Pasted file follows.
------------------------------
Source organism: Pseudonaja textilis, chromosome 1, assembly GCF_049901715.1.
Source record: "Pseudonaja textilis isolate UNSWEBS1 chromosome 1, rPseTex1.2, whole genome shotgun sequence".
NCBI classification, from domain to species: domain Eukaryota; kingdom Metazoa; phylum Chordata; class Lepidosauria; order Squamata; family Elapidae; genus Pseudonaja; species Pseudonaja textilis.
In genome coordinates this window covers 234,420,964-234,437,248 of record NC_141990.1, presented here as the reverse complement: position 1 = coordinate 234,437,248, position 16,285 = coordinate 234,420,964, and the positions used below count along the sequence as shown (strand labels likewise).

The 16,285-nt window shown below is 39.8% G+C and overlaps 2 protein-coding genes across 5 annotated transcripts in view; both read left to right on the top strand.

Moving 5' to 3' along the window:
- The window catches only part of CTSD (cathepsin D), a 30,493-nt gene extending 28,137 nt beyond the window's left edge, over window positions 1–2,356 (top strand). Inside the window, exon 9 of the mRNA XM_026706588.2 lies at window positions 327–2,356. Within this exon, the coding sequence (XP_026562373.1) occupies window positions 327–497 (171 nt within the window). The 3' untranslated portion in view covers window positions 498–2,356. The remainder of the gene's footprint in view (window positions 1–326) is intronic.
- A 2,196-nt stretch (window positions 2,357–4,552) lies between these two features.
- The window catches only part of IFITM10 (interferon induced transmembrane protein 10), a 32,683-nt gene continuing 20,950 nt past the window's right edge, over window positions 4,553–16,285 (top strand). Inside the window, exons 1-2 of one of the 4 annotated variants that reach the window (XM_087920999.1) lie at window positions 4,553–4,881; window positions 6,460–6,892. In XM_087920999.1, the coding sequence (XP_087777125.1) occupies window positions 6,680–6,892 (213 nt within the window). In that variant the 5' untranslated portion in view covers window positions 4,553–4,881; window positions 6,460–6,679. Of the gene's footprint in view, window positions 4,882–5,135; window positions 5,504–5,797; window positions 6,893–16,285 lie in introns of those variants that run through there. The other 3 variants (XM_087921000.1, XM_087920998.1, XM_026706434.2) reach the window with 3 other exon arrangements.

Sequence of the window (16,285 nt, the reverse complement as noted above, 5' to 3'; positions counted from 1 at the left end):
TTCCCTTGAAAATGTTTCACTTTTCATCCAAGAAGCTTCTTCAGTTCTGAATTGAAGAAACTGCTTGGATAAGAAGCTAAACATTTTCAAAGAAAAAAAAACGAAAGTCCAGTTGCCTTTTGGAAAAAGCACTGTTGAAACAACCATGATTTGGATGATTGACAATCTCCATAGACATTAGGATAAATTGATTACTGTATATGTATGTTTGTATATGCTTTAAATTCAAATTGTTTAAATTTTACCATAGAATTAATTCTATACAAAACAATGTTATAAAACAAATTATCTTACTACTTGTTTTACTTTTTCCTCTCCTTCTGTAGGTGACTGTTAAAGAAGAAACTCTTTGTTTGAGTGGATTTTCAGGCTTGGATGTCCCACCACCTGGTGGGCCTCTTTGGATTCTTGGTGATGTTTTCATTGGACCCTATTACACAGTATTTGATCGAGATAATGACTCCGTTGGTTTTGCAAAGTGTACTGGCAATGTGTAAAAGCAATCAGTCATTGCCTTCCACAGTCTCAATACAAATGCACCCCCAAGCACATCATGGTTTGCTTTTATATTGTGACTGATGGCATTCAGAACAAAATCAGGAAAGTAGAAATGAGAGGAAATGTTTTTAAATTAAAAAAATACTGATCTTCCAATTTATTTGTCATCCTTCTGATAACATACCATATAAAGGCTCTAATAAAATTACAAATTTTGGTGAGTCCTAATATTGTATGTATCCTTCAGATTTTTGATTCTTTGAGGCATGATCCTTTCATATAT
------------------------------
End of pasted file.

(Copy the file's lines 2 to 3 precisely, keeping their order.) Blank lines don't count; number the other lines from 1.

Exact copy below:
Source record: "Pseudonaja textilis isolate UNSWEBS1 chromosome 1, rPseTex1.2, whole genome shotgun sequence".
NCBI classification, from domain to species: domain Eukaryota; kingdom Metazoa; phylum Chordata; class Lepidosauria; order Squamata; family Elapidae; genus Pseudonaja; species Pseudonaja textilis.